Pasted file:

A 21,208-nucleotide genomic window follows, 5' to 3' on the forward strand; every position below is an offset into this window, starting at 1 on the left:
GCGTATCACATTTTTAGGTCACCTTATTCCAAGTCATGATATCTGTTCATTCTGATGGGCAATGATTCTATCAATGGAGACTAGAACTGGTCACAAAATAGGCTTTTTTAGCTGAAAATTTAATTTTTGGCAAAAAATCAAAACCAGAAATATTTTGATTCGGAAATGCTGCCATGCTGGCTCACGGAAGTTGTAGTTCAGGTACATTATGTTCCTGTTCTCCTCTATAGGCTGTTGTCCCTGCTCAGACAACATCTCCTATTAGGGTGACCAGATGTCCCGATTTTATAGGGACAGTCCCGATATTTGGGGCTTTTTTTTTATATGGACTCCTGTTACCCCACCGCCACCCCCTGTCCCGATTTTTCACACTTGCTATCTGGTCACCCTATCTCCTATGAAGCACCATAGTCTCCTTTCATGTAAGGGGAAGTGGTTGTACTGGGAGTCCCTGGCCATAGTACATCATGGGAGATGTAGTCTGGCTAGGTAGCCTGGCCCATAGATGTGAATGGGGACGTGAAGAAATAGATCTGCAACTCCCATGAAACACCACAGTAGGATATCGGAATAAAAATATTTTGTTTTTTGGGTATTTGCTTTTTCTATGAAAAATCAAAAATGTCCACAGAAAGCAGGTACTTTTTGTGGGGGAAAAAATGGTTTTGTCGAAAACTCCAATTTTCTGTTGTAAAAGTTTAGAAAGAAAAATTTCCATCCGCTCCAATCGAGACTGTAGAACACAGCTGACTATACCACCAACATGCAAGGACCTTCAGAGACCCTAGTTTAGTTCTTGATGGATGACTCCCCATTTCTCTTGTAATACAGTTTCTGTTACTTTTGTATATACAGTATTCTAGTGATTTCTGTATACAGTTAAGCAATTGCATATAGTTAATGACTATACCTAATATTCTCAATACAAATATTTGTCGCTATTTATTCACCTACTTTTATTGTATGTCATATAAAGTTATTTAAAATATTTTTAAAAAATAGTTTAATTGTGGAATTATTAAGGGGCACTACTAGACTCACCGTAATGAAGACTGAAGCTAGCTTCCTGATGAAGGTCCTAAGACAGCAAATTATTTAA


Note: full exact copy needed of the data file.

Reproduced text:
A 21,208-nucleotide genomic window follows, 5' to 3' on the forward strand; every position below is an offset into this window, starting at 1 on the left:
GCGTATCACATTTTTAGGTCACCTTATTCCAAGTCATGATATCTGTTCATTCTGATGGGCAATGATTCTATCAATGGAGACTAGAACTGGTCACAAAATAGGCTTTTTTAGCTGAAAATTTAATTTTTGGCAAAAAATCAAAACCAGAAATATTTTGATTCGGAAATGCTGCCATGCTGGCTCACGGAAGTTGTAGTTCAGGTACATTATGTTCCTGTTCTCCTCTATAGGCTGTTGTCCCTGCTCAGACAACATCTCCTATTAGGGTGACCAGATGTCCCGATTTTATAGGGACAGTCCCGATATTTGGGGCTTTTTTTTTATATGGACTCCTGTTACCCCACCGCCACCCCCTGTCCCGATTTTTCACACTTGCTATCTGGTCACCCTATCTCCTATGAAGCACCATAGTCTCCTTTCATGTAAGGGGAAGTGGTTGTACTGGGAGTCCCTGGCCATAGTACATCATGGGAGATGTAGTCTGGCTAGGTAGCCTGGCCCATAGATGTGAATGGGGACGTGAAGAAATAGATCTGCAACTCCCATGAAACACCACAGTAGGATATCGGAATAAAAATATTTTGTTTTTTGGGTATTTGCTTTTTCTATGAAAAATCAAAAATGTCCACAGAAAGCAGGTACTTTTTGTGGGGGAAAAAATGGTTTTGTCGAAAACTCCAATTTTCTGTTGTAAAAGTTTAGAAAGAAAAATTTCCATCCGCTCCAATCGAGACTGTAGAACACAGCTGACTATACCACCAACATGCAAGGACCTTCAGAGACCCTAGTTTAGTTCTTGATGGATGACTCCCCATTTCTCTTGTAATACAGTTTCTGTTACTTTTGTATATACAGTATTCTAGTGATTTCTGTATACAGTTAAGCAATTGCATATAGTTAATGACTATACCTAATATTCTCAATACAAATATTTGTCGCTATTTATTCACCTACTTTTATTGTATGTCATATAAAGTTATTTAAAATATTTTTAAAAAATAGTTTAATTGTGGAATTATTAAGGGGCACTACTAGACTCACCGTAATGAAGACTGAAGCTAGCTTCCTGATGAAGGTCCTAAGACAGCAAATTATTTAA